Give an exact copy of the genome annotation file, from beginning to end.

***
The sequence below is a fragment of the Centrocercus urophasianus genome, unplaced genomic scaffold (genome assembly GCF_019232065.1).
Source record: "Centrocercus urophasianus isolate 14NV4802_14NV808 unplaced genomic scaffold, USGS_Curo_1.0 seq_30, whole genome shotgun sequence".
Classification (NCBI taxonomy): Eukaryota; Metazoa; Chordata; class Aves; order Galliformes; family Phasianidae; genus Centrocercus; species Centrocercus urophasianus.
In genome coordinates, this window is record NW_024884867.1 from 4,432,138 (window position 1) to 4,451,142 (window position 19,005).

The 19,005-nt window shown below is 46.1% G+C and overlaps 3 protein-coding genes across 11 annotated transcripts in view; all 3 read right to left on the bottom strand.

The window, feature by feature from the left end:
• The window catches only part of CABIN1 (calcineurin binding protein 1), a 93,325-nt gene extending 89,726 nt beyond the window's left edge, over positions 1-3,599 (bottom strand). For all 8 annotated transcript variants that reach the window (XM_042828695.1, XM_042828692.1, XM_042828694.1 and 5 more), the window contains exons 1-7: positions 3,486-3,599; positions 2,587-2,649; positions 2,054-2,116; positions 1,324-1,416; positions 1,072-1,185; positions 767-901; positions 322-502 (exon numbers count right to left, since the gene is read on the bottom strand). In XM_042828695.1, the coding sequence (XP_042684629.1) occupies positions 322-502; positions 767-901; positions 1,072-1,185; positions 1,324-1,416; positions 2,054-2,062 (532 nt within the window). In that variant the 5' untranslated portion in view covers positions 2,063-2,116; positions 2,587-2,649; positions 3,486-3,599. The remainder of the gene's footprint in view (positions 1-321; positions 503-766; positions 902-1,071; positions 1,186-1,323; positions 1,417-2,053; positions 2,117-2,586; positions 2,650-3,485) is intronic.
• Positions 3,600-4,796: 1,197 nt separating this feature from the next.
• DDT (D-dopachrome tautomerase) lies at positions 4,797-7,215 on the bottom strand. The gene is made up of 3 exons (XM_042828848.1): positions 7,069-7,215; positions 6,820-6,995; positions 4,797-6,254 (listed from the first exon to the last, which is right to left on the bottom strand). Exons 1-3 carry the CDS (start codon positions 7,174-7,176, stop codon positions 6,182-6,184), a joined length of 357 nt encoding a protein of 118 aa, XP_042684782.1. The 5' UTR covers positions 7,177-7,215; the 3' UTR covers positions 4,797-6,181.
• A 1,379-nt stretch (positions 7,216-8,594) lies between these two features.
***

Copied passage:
The sequence below is a fragment of the Centrocercus urophasianus genome, unplaced genomic scaffold (genome assembly GCF_019232065.1).
Source record: "Centrocercus urophasianus isolate 14NV4802_14NV808 unplaced genomic scaffold, USGS_Curo_1.0 seq_30, whole genome shotgun sequence".
Classification (NCBI taxonomy): Eukaryota; Metazoa; Chordata; class Aves; order Galliformes; family Phasianidae; genus Centrocercus; species Centrocercus urophasianus.
In genome coordinates, this window is record NW_024884867.1 from 4,432,138 (window position 1) to 4,451,142 (window position 19,005).

The 19,005-nt window shown below is 46.1% G+C and overlaps 3 protein-coding genes across 11 annotated transcripts in view; all 3 read right to left on the bottom strand.

The window, feature by feature from the left end:
• The window catches only part of CABIN1 (calcineurin binding protein 1), a 93,325-nt gene extending 89,726 nt beyond the window's left edge, over positions 1-3,599 (bottom strand). For all 8 annotated transcript variants that reach the window (XM_042828695.1, XM_042828692.1, XM_042828694.1 and 5 more), the window contains exons 1-7: positions 3,486-3,599; positions 2,587-2,649; positions 2,054-2,116; positions 1,324-1,416; positions 1,072-1,185; positions 767-901; positions 322-502 (exon numbers count right to left, since the gene is read on the bottom strand). In XM_042828695.1, the coding sequence (XP_042684629.1) occupies positions 322-502; positions 767-901; positions 1,072-1,185; positions 1,324-1,416; positions 2,054-2,062 (532 nt within the window). In that variant the 5' untranslated portion in view covers positions 2,063-2,116; positions 2,587-2,649; positions 3,486-3,599. The remainder of the gene's footprint in view (positions 1-321; positions 503-766; positions 902-1,071; positions 1,186-1,323; positions 1,417-2,053; positions 2,117-2,586; positions 2,650-3,485) is intronic.
• Positions 3,600-4,796: 1,197 nt separating this feature from the next.
• DDT (D-dopachrome tautomerase) lies at positions 4,797-7,215 on the bottom strand. The gene is made up of 3 exons (XM_042828848.1): positions 7,069-7,215; positions 6,820-6,995; positions 4,797-6,254 (listed from the first exon to the last, which is right to left on the bottom strand). Exons 1-3 carry the CDS (start codon positions 7,174-7,176, stop codon positions 6,182-6,184), a joined length of 357 nt encoding a protein of 118 aa, XP_042684782.1. The 5' UTR covers positions 7,177-7,215; the 3' UTR covers positions 4,797-6,181.
• A 1,379-nt stretch (positions 7,216-8,594) lies between these two features.